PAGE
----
Race, gun violence and U.S. culture are explored in recording artist Childish Gambino’s “This is America” music video, which has gone viral. The video has garnered more than 74 million views on YouTube since it was released on Saturday and the buzz continues to grow.
Childish Gambino is the musical stage name of actor Donald Glover, who is also the creator and star of the hit FX show “Atlanta.” He uses artistry and symbolism scene by scene to express the truth about America from its past to its present.
In the opening scene, his dance movements and facial gestures may be mimicking the racial caricatures of the Jim Crow era, also a time where Blacks were lynched demonstrated when Childish Gambino shoots a Black man in the head. From there, he ushers viewers to another incident of gun violence, most poignantly murdering a Black gospel choir.
Some have pointed out on social media the scene represents the massacre of Black church members in Charleston, S.C. After both murder scenes, Childish Gambino hands over the weapon to a man who meticulously handles it with care. Is the weapon more valuable than the Black bodies it kills
Insider offers a good analysis of the hidden messages of “This is America.”
Ibra Ake, a writer for “Atlanta” and creative director for Childish Gambino, opened up about the video in an interview with Tanzina Vega, host of WNYC’s “The Takeaway,” on Tuesday. Ake confirmed the references to Jim Crow, as well as the dance moves as an ode to Nigerian music legend Fela Kuti.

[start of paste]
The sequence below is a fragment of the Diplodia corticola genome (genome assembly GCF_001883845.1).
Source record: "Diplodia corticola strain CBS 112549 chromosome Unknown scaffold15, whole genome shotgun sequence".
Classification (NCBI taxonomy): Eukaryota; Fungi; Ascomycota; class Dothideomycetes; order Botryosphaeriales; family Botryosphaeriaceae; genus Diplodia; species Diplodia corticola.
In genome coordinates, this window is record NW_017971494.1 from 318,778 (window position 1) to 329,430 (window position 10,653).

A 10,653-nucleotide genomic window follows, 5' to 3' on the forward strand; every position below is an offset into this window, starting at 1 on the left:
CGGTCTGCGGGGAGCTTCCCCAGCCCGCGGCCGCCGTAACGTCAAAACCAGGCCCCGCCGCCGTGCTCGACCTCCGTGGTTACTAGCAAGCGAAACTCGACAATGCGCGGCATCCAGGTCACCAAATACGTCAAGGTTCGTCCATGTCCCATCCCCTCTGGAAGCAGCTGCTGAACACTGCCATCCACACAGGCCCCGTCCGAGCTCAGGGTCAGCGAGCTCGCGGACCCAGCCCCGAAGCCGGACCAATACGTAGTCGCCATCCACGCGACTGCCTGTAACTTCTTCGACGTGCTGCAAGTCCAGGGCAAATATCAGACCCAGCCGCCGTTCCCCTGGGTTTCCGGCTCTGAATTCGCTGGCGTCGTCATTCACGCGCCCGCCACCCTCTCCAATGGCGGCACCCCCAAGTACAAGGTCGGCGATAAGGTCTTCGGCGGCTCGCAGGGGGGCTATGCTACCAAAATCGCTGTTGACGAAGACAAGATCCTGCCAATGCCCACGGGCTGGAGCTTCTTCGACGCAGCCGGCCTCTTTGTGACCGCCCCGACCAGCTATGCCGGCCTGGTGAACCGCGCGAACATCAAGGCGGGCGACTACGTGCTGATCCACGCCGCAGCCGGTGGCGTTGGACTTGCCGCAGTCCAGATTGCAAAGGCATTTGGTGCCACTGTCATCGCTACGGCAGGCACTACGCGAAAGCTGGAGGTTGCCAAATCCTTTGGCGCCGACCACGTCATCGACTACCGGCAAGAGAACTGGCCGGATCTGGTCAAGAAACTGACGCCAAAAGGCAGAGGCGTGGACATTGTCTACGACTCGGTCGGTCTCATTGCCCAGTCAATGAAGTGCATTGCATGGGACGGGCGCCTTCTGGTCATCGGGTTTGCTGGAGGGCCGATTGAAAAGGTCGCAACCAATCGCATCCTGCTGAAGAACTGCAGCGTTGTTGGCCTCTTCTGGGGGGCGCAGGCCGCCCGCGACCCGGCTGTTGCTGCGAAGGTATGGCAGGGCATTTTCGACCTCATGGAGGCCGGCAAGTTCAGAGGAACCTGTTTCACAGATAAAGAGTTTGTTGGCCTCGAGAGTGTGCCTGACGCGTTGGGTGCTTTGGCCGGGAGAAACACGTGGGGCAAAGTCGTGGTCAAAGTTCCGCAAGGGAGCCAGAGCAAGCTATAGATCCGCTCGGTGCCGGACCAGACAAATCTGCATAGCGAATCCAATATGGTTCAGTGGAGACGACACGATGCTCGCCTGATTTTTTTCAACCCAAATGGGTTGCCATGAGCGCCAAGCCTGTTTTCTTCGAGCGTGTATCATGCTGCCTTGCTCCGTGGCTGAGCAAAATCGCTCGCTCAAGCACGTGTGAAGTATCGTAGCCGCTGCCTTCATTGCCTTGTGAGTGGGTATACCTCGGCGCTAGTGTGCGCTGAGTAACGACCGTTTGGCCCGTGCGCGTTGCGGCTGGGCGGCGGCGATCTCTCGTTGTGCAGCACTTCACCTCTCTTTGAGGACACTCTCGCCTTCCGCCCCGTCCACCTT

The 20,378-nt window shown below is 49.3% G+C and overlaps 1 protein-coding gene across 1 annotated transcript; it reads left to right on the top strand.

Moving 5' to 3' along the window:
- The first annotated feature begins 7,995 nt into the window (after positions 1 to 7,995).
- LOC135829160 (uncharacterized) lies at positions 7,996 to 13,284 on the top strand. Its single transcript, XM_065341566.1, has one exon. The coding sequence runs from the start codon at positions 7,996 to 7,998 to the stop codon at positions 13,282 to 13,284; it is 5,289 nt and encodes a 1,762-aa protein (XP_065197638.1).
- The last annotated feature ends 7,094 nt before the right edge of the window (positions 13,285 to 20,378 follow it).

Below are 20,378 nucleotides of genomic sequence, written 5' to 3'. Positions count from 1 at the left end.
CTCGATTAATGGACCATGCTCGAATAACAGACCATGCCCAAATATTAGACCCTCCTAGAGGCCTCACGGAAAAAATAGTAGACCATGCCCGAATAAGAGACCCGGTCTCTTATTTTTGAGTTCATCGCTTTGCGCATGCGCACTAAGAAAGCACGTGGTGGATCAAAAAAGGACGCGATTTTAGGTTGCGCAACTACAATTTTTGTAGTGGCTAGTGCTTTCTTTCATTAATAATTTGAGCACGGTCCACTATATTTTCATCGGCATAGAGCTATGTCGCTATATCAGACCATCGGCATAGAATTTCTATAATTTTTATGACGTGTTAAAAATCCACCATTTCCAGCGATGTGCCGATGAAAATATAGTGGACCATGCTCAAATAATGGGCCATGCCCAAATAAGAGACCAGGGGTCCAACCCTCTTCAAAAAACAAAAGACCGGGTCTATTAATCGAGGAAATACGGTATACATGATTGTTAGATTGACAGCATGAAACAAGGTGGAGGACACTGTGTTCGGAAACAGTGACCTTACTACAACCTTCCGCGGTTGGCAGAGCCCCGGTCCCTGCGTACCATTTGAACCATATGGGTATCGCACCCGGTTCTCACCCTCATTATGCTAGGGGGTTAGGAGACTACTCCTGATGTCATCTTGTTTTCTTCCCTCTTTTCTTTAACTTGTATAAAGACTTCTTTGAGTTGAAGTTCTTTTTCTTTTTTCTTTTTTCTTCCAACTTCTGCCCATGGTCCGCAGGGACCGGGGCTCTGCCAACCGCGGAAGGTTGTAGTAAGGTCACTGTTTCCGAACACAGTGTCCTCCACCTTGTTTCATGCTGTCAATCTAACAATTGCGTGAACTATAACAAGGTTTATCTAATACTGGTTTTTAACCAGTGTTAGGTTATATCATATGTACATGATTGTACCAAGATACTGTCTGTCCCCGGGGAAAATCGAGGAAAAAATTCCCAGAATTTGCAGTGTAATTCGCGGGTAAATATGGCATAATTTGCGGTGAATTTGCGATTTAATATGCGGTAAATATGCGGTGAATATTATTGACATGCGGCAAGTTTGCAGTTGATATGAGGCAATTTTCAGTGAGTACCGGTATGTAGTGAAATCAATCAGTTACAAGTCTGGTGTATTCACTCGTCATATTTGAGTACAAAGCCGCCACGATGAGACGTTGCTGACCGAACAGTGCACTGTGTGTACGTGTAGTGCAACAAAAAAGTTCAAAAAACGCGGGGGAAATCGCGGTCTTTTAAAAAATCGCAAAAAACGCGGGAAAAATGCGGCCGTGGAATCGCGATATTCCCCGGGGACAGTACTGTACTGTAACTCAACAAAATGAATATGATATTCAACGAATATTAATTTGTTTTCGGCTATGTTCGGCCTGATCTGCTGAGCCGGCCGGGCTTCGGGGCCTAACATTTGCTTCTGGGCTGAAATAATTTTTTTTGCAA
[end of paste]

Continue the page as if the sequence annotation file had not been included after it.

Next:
“We try to make stuff in a vacuum in a way where we’re not influenced by what was made before us, which usually in the media specifically comes from a white world and a white infrastructure,” he said.
“We reduced it to a feeling a very Black feeling, a very violent feeling, but also a very fun feeling.”
In the video, which has more than 250,000 comments on his YouTube channel that has more than 2 million subscribers, a shirtless Childish Gambino dances with Black school children as chaos, including imagery of police violence, ensues all around them.
Our goal is to normalize Blackness,” Ake said. “This is how we would like to dance, but we have to be aware of the danger and the politics of how we’re perceived and the implications of the history of how we were treated.
“There’s all this math you’re constantly doing expressing yourself. We’re trying to not have to explain ourselves to others and just exist, and not censor what our existence looks like as people.”
At the end of the video, Childish Gambino runs down a dark hallway, using facial expressions reminiscent of racial caricatures, but this time, combined with a look of terror as white men chase him. The scene could be from the Jim Crow era or from the 21st century where an unarmed Black man, Walter Scott, was shot in the back and killed while fleeing from a police officer.